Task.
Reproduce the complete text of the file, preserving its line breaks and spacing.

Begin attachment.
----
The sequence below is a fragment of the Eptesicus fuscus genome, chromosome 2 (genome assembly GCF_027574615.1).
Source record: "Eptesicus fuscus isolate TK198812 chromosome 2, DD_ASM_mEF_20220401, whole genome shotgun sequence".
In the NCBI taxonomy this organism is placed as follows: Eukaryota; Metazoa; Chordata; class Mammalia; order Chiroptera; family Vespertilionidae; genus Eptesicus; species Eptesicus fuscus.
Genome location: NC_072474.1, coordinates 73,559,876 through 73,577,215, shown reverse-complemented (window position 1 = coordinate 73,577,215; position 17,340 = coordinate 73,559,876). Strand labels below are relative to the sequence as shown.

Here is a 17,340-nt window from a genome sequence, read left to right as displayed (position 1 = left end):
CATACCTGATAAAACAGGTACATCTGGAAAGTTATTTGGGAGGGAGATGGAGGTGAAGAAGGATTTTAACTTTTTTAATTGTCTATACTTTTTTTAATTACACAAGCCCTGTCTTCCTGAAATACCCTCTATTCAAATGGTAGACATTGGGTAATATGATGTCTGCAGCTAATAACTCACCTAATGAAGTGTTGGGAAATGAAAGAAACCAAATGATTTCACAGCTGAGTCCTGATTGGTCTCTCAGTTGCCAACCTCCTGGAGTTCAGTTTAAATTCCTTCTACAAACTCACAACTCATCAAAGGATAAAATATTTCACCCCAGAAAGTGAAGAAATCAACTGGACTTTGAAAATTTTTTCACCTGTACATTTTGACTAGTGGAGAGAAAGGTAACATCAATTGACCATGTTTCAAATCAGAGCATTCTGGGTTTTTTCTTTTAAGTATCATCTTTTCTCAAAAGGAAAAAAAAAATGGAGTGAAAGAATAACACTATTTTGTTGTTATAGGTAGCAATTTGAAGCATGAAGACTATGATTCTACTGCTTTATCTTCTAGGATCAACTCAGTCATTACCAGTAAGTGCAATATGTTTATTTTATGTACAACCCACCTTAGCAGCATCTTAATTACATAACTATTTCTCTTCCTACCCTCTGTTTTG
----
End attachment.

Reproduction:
The sequence below is a fragment of the Eptesicus fuscus genome, chromosome 2 (genome assembly GCF_027574615.1).
Source record: "Eptesicus fuscus isolate TK198812 chromosome 2, DD_ASM_mEF_20220401, whole genome shotgun sequence".
In the NCBI taxonomy this organism is placed as follows: Eukaryota; Metazoa; Chordata; class Mammalia; order Chiroptera; family Vespertilionidae; genus Eptesicus; species Eptesicus fuscus.
Genome location: NC_072474.1, coordinates 73,559,876 through 73,577,215, shown reverse-complemented (window position 1 = coordinate 73,577,215; position 17,340 = coordinate 73,559,876). Strand labels below are relative to the sequence as shown.

Here is a 17,340-nt window from a genome sequence, read left to right as displayed (position 1 = left end):
CATACCTGATAAAACAGGTACATCTGGAAAGTTATTTGGGAGGGAGATGGAGGTGAAGAAGGATTTTAACTTTTTTAATTGTCTATACTTTTTTTAATTACACAAGCCCTGTCTTCCTGAAATACCCTCTATTCAAATGGTAGACATTGGGTAATATGATGTCTGCAGCTAATAACTCACCTAATGAAGTGTTGGGAAATGAAAGAAACCAAATGATTTCACAGCTGAGTCCTGATTGGTCTCTCAGTTGCCAACCTCCTGGAGTTCAGTTTAAATTCCTTCTACAAACTCACAACTCATCAAAGGATAAAATATTTCACCCCAGAAAGTGAAGAAATCAACTGGACTTTGAAAATTTTTTCACCTGTACATTTTGACTAGTGGAGAGAAAGGTAACATCAATTGACCATGTTTCAAATCAGAGCATTCTGGGTTTTTTCTTTTAAGTATCATCTTTTCTCAAAAGGAAAAAAAAAATGGAGTGAAAGAATAACACTATTTTGTTGTTATAGGTAGCAATTTGAAGCATGAAGACTATGATTCTACTGCTTTATCTTCTAGGATCAACTCAGTCATTACCAGTAAGTGCAATATGTTTATTTTATGTACAACCCACCTTAGCAGCATCTTAATTACATAACTATTTCTCTTCCTACCCTCTGTTTTG